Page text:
"Who is she kidding?" Napolitano, of Edison Park, retorted. "She’s sold her soul to Rahm. For all her slavish loyalty, the 41st ward should have the best city services, not the least. Potholes, jet noise, rising taxes. Voters are angry about the declining quality of their neighborhoods, and they blame the alderman."

Napolitano said that on only two issues did O’Connor diverge from the mayor, raising the minimum wage to $13 per hour and the plastic bag ban. She supported all four of Emanuel’s budgets.

The most pressing issue is city pensions and how to pay for $20 billion in unfunded liabilities. A judge in Sangamon County on Jan. 23 struck down the General Assembly’s 2014 "reforms," which allowed Chicago to raise employee contributions and cap cost-of-living hikes.

The court ruled that benefits for existing or retired employees "cannot be diminished" under the state Constitution. Unless the ruling is overturned on appeal, it will cost Chicago $2.5 million a day. There also is an expected 2015 budget deficit of $300 million.

What to do? Find a new revenue stream, Hernandez said, suggesting a new casino. Cut the "waste" and duplicative services, Lomanto said. Build a casino, start selling unused city property and abandoned lots, and use TIF funds, Napolitano said. Since all three candidates don’t want to raise property taxes and do want to hire up to 2,000 more cops, finding that extra $1 billion will be a nifty trick.

The 41st Ward contains 47 precincts and four distinct neighborhoods: Edgebrook (six precincts), an upscale area with many non-curbed streets, Edison Park (12 precincts), a mecca of bars and restaurants crammed with city workers, Norwood Park (13 precincts), with turn-of-the-century homes on Circle Drive and now a more vibrant commercial district, and Oriole Park (16 precincts), built post-War and encompassing the area south of the Kennedy Expressway to East River Road. It is estimated that there are two to 20 city workers on every block and well over 1,000 current or retired police and firefighters. Add in spouses and adult children, and the first responder vote is significant.

Politically, the ward, with 33,736 registered voters, is schizophrenic, filled with well paid, largely Catholic, culturally conservative working class whites who find it difficult to vote for any Republican. If the ward were transplanted to Queens or north New Jersey, they would be Republicans. The vote in the ward in 1983 was 32,725-2,380 (93.2 percent) against Harold Washington. The vote in 2012 was 13,134-11,048 (53.3 percent) for Barack Obama, who got more than 55 percent of the vote in just three precincts but carried 39 of 47. Pat Quinn topped Bruce Rauner in 2014 by 9,465-8,817, getting 50.3 percent of the vote and carrying 28 precincts. Emanuel lost the ward to Gery Chico in 2011 10,125-8,578, getting just 42.3 percent of the vote.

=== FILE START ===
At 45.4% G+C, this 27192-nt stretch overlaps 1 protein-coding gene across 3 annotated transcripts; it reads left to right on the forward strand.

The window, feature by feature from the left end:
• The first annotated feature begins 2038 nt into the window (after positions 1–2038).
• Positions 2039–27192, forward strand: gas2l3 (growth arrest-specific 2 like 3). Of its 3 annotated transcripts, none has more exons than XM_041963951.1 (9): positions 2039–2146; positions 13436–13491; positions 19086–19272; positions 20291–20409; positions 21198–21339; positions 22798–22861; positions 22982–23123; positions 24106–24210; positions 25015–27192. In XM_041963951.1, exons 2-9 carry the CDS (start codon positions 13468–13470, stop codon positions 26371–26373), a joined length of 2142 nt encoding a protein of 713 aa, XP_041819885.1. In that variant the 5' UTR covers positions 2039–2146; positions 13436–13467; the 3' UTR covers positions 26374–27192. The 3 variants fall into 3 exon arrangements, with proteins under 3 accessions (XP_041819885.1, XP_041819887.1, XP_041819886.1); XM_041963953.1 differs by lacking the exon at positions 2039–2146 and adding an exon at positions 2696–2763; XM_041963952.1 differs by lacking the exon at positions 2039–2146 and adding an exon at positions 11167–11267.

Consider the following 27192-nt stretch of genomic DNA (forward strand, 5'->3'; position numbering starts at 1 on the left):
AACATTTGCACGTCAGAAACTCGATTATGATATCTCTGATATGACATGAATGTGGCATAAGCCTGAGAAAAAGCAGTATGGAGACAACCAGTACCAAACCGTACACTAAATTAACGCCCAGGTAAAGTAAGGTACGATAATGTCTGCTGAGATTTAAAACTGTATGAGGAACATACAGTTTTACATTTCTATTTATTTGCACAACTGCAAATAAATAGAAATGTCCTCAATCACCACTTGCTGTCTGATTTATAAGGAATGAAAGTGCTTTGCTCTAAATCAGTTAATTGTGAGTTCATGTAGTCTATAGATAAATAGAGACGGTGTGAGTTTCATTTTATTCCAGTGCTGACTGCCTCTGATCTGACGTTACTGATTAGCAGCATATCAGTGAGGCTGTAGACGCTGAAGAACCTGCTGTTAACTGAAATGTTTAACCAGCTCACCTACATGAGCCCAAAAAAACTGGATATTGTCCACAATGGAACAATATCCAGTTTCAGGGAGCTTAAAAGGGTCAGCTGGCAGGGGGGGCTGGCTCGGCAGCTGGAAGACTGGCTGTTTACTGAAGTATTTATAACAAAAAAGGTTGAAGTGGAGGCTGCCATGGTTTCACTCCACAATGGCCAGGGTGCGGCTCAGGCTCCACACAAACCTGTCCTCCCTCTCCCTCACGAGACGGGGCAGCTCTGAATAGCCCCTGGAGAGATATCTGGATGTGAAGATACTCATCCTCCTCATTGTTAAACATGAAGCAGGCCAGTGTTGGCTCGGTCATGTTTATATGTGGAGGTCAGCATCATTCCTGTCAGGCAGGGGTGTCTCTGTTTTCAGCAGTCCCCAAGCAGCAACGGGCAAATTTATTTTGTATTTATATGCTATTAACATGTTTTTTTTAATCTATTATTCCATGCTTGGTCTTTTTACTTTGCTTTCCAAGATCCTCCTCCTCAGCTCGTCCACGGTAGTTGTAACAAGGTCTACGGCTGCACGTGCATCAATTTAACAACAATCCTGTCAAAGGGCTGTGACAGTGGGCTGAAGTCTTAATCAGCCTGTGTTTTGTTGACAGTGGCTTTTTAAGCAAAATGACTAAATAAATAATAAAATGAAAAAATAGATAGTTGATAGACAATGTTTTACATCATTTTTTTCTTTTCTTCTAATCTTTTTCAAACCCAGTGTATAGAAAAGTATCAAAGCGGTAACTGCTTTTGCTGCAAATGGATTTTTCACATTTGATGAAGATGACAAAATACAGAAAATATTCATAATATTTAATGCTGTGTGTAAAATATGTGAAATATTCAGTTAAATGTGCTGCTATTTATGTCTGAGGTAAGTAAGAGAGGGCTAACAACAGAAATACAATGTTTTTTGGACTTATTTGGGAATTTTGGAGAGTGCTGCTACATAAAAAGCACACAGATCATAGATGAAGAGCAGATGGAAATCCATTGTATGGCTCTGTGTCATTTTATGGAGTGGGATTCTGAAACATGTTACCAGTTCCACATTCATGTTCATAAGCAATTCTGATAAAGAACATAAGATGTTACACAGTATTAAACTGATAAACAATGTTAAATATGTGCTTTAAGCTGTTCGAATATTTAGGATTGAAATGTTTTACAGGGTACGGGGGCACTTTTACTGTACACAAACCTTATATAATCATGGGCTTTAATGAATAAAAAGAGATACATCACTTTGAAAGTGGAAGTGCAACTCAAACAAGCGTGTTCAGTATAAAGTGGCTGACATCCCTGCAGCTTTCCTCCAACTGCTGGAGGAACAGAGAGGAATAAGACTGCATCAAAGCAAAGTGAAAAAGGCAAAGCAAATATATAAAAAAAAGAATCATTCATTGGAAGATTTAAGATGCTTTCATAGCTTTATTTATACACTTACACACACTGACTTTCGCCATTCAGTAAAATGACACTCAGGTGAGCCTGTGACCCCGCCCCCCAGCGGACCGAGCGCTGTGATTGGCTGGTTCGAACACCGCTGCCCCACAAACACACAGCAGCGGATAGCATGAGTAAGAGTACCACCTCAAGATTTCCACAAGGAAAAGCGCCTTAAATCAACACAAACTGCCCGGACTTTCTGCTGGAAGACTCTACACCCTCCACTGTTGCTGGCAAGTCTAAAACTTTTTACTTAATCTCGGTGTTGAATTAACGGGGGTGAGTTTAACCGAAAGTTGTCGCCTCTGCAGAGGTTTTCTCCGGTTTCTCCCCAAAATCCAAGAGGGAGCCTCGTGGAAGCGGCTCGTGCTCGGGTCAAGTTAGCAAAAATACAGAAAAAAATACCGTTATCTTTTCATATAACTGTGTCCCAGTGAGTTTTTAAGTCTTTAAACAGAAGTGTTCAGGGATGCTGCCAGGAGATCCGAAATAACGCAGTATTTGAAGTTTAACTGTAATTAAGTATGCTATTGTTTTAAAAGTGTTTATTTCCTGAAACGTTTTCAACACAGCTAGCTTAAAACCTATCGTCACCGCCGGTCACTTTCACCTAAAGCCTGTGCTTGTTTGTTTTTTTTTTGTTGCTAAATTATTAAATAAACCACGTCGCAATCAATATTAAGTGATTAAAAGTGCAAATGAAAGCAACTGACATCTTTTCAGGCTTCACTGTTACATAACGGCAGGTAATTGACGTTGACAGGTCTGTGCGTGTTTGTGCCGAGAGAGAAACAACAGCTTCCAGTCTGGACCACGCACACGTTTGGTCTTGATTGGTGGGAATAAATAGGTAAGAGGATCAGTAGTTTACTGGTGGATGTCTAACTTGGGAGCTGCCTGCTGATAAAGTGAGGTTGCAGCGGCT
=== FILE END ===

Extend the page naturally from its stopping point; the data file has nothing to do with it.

Here’s my real "scouting report."

O’Connor: Her predecessor Brian Doherty was low-key, but O’Connor is subterranean . . . Evokes no enthusiasm and minimal antagonism . . . Acronym for campaign strategy is GEE — gender, ethnicity and Emanuel . . . Being a "Rahmwoman" is no selling point with voters . . . In 2011, in a field of 11, got 6,132 votes (30.5 percent), won runoff 7,354-7,104 (with 50.9 percent of the vote) over Doherty’s chief of staff but carried only 21 of 57 precincts . . . Precinct organization has atrophied . . . Has non-aggression pact with Republican Committeeman Mike McAuliffe . . . Had $73,704 on hand on Jan. 1 . . . Unanswered question: has she gained or lost from her 2011 base? . . . Voters have a fuzzy image of O’Connor, but those who have dealt with her office or don’t like the mayor, don’t . . . Needs five or six glitzy Emanuel-paid mailings . . . If she doesn’t win on Feb. 24, will be toast in runoff.

Lomanto: First-time candidate . . . Says he won’t be a career politician . . . Has interfaced with city bureaucracy through his businesses and is not impressed — "too many layers of management" . . . Has endorsed no mayoral candidate and promises to be an independent in City Council . . . Wants budget cuts . . . Had $17,292 on hand on Jan. 1 . . . Wants a new high school in ward . . . Says he’s "not a liberal."

Napolitano: Police officer for 5 years, firefighter for 10 . . . Father, cousin and uncle were Chicago cops . . . had $11,643 on hand as of Jan. 1 . . . expects his first responder "base" to deliver . . . Endorsed by FOP and Firefighters Local 2 . . . Says he’ll be "independent" alderman . . . Will vote for Chuy Garcia or Bob Fioretti for mayor.

My prediction: O’Connor’s base vote is about 7,000. If turnout exceeds 15,000, she’ll be in a runoff.

Send e-mail to russ@russstewart. com or visit his Web site at www.